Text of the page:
Tuesday, May 13, 2008

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Moonshine School Redux

To give you some perspective on the rarity of moonshine stills, the Georgia Department of Revenue Alcohol and Tobacco Division shut down only five stills statewide in 2007.
Of course, those are only the ones it knew about.

~ John Madewell

Raban County’s moonshine school is back in the news. The school, which I mentioned last month, is a training ground of sorts—and the only one I know of—for law enforcement agents from around the United States to learn first-hand the sights, sounds, smells, and (I presume since I haven’t attended) tastes associated with making illegal liquor.

And I don’t just mean tastes of the finished product; part of successfully tracking larger-scale moonshiners who make their liquor outdoors is the ability to taste a fermenting mash and be able to tell how far along it is—whether, for instance, a mash will be ready in one day or three, given the weather (when you're making outside, warm weather means a faster ferment). Knowing what a mash tastes like as it goes through its fermentation stages helps determine when to be in place to watch a currently unoccupied still site, nabbing the operator when it’s time to return for the run.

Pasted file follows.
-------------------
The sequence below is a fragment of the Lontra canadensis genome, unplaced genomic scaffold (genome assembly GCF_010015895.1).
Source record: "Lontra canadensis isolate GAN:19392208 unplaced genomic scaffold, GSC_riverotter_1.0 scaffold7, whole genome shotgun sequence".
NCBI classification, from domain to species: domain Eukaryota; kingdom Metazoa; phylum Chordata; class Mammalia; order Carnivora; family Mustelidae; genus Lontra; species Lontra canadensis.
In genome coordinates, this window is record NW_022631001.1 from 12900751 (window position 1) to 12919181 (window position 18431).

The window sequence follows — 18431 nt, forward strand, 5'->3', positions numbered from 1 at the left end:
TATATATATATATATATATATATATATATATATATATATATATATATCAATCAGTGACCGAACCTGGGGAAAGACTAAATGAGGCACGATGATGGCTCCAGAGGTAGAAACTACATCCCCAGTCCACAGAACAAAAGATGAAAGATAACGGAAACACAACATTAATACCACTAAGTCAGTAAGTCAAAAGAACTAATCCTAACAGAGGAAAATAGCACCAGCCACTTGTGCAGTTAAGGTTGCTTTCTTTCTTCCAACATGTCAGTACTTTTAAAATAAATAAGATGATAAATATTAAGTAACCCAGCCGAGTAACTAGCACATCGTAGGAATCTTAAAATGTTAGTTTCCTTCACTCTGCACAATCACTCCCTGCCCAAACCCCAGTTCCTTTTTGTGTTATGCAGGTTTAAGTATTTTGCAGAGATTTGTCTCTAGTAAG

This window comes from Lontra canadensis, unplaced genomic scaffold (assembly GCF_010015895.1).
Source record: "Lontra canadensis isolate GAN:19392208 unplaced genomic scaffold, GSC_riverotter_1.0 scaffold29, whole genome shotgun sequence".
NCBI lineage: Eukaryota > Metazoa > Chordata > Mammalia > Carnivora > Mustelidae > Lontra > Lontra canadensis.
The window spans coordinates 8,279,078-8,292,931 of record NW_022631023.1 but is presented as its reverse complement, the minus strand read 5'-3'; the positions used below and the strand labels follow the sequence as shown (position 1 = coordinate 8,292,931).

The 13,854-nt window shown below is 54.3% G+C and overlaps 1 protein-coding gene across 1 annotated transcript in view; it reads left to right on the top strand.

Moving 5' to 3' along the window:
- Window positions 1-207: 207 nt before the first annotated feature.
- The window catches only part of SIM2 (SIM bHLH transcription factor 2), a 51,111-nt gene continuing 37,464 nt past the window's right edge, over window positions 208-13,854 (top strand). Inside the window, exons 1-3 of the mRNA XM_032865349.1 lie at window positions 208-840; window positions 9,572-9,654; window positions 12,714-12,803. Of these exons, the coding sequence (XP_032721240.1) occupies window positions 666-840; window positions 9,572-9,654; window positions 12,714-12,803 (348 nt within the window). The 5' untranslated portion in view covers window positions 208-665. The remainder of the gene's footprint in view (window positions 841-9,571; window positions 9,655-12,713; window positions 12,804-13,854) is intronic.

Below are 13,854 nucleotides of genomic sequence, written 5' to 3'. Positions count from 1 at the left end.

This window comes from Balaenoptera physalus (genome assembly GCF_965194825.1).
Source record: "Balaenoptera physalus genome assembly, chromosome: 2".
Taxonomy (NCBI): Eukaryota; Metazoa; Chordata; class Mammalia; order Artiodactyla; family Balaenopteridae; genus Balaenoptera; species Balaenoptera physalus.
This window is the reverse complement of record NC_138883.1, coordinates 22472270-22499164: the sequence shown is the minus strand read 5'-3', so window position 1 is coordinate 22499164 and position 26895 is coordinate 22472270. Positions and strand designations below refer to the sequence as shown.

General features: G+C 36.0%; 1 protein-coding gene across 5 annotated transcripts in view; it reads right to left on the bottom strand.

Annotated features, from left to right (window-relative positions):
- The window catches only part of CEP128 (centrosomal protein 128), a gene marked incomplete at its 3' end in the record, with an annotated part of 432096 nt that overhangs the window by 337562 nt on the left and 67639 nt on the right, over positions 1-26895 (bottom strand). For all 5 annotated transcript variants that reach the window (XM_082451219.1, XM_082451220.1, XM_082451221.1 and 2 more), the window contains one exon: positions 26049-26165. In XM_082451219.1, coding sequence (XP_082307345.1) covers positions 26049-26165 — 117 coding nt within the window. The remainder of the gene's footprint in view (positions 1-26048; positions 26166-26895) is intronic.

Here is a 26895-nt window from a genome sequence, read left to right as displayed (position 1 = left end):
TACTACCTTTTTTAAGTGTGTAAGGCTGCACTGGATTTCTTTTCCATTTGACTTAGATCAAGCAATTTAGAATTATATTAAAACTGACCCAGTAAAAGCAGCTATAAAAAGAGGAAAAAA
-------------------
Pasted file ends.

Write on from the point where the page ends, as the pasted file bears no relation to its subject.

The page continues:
WTVC in Chattanooga’s In-Depth Look at Moonshine Making discusses the school and has two linked videos called Lessons in Makin' Shine here. Featured are Randall Deal, who has received a presidential pardon for his distilling and Tony Gallaway, who ran some shine back in the 1970’s but is now a county marshal.


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